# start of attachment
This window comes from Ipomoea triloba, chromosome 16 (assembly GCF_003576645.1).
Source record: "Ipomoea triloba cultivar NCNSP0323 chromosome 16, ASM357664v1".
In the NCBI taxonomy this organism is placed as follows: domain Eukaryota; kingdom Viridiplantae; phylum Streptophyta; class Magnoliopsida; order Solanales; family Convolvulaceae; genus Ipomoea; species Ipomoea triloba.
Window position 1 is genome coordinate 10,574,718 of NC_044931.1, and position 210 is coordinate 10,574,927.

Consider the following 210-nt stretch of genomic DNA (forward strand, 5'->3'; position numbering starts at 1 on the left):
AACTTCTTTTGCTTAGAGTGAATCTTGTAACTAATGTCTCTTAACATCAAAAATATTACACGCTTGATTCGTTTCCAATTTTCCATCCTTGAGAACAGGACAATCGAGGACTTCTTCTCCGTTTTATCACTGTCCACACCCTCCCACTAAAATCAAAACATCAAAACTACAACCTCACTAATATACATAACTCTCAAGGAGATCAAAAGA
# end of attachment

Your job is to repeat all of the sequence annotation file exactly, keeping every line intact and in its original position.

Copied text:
This window comes from Ipomoea triloba, chromosome 16 (assembly GCF_003576645.1).
Source record: "Ipomoea triloba cultivar NCNSP0323 chromosome 16, ASM357664v1".
In the NCBI taxonomy this organism is placed as follows: domain Eukaryota; kingdom Viridiplantae; phylum Streptophyta; class Magnoliopsida; order Solanales; family Convolvulaceae; genus Ipomoea; species Ipomoea triloba.
Window position 1 is genome coordinate 10,574,718 of NC_044931.1, and position 210 is coordinate 10,574,927.

Consider the following 210-nt stretch of genomic DNA (forward strand, 5'->3'; position numbering starts at 1 on the left):
AACTTCTTTTGCTTAGAGTGAATCTTGTAACTAATGTCTCTTAACATCAAAAATATTACACGCTTGATTCGTTTCCAATTTTCCATCCTTGAGAACAGGACAATCGAGGACTTCTTCTCCGTTTTATCACTGTCCACACCCTCCCACTAAAATCAAAACATCAAAACTACAACCTCACTAATATACATAACTCTCAAGGAGATCAAAAGA